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Novelist Walter Mosley headlines FAMU literary series

Walter Mosley

Those with a painful history are apt either to forget or rewrite their history. While some, like talk-show host Steve “I don’t really care for slavery” Harvey, prefer to forget the painful past, there’s a growing literary trend in which writers are crafting an alternate past with the hope of shaping a better future.

“It’s not that we want to forget the past. We want to own the past,” said Walter Mosley, one of the most read American novelists at work today.

The author of more than three dozen fiction and nonfiction books, Mosley gained famed through his Easy Rawlins mysteries, including “Devil in a Blue Dress,” which was made into a motion picture starring Denzel Washington. Science fiction allows African American writers to tell often ignored stories, Mosley says.

“Black people — we built America. We weren’t just here. Knowing that has really become important. We have great scientists — George Washington Carver isn’t science fiction,” says Mosley, referring to the Tuskegee Institute scientist famous for his groundbreaking work with peanuts.

“We have to be able to appreciate the past with all the pain, all the struggle,” he says. “We need to do that. That’s why science-fiction writers have become our most important writers.”

That importance is reflected in Mosley’s invitation to lecture at Florida A&M University’s “Black to the Future” conference this week. The Seventh Annual Spring Literary Forum Series from Wednesday through Friday, is what organizers call a celebration of “Afrofuturism and Black Speculative Fiction.”

Afro futurism is a cultural movement that encompasses literature, dance, art, music and more, while speculative fiction is a catch phrase for science fiction, fantasy and horror, super hero fiction and Steamfunk.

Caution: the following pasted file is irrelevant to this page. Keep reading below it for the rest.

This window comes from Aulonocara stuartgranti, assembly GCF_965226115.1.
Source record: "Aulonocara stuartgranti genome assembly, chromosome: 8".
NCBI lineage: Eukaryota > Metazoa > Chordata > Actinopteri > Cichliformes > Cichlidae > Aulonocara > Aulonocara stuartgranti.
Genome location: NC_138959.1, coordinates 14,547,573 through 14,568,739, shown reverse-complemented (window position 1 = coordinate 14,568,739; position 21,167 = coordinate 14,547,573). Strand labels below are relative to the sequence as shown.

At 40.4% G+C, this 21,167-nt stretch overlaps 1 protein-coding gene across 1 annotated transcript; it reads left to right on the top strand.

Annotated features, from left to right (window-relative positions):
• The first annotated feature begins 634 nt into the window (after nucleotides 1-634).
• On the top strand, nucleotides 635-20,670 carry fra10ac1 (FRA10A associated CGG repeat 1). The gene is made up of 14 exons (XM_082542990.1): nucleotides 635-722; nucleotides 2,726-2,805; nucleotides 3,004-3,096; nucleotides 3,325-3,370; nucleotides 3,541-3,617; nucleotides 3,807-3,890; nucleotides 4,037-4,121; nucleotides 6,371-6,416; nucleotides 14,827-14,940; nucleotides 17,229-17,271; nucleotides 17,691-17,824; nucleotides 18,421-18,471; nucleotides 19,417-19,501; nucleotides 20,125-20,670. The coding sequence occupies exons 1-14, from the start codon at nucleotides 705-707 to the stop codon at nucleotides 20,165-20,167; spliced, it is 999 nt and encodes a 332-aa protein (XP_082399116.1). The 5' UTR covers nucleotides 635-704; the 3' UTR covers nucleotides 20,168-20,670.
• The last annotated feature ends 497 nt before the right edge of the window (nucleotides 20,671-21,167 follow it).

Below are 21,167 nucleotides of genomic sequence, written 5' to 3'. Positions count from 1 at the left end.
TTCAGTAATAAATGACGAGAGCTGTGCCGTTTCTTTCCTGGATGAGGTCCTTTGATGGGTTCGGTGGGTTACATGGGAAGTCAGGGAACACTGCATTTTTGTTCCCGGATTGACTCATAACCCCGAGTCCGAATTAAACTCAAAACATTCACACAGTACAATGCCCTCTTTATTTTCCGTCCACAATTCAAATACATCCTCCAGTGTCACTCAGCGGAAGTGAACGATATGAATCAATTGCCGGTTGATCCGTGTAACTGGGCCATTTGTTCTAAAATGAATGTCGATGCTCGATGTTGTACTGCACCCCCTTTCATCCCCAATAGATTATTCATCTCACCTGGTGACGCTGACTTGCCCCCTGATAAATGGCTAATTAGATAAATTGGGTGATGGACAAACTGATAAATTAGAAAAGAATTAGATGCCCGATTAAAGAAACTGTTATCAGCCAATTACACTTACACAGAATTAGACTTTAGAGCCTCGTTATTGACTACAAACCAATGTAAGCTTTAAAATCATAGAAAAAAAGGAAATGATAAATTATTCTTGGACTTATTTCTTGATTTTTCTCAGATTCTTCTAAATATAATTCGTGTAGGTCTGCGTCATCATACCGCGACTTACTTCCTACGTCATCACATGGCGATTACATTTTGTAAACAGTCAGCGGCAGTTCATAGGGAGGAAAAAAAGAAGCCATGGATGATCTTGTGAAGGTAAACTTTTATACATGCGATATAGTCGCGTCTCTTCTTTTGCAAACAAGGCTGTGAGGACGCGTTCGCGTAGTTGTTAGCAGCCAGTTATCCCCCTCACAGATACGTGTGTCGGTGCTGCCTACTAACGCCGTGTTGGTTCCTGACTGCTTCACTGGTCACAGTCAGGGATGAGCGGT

“It’s a celebration of black culture that has a historic base but also celebrates a timelessness,” said Na’Imah H. Ford, who teaches in the FAMU Department of English and Modern Languages. When Ford thinks of Afro futurism, artists such as Common, Erykah Badu and Andre 3000 come to mind. It also includes black speculative fiction, which features novelists such as Octavia Butler and Tananarive Due.

“We often see Ralph Ellison’s ‘Invisible Man’ on the list,” Ford says. “It’s a movement right now that encompasses a variety of genres.”

Due, an American Book award winner and screen writer, is scheduled to lecture Wednesday. For her, it’s a sort of homecoming — she was born in the campus hospital; her father, John Due, and her mother, Patricia Stephens Due, who helped lead the Tallahassee student sit-ins during the civil rights era, met at FAMU.

Science fiction was once considered the domain of geeks. Not anymore, Due said.

“I was writing horror before I knew I had ‘family,’ or had heard of a black horror or science fiction writer,” Due said. Everything changed after she was invited to Clark Atlanta University in 1997, when she met Octavia Butler, Steven Barnes, whom she married, Samuel R. Delany and others.

It was “very powerful,” said Due, whose short film, “Danger Word,” will be screened during the festival.

On Thursday, the conference will feature a series of scholarly presentations and lectures. Mosley takes to the Lee Hall podium on Friday evening.

He’ll read from one of his latest novels, talk about his work and answer questions. With Tallahassee being a town that spawns writers, Mosley is sure to get questions about his writing habits. He writes every day — two to three hours a day, mostly in the morning.

“I love writing so much and I’ve been lucky to make money at it,” he says. “I’d like to keep on writing.”

Mosley writes in a variety of genres at the same time — nonfiction, political, mystery, young adult speculative fiction. An Easy Rawlins novel is in the works and he has another book coming out in May. In January, he published “The Further Tales of Tempest Landry,” a novel about a black man killed mistakenly by police in Harlem.

His debut young adult novel, “47,” published in 2005, combines historical and speculative fiction about the protagonist, 47, a young slave boy contending with a brutal slave master.

Some who grew to love Mosley for his Easy Rawlins series have followed him to science fiction.

“Science fiction is less about heroic characters and more about ideas,” he says. “Easy is a hero. But not the kind of hero you would have in science fiction.”

But whether he’s writing about heroes or issues, some readers will devour whatever Mosley writes.

(via talahassee.com)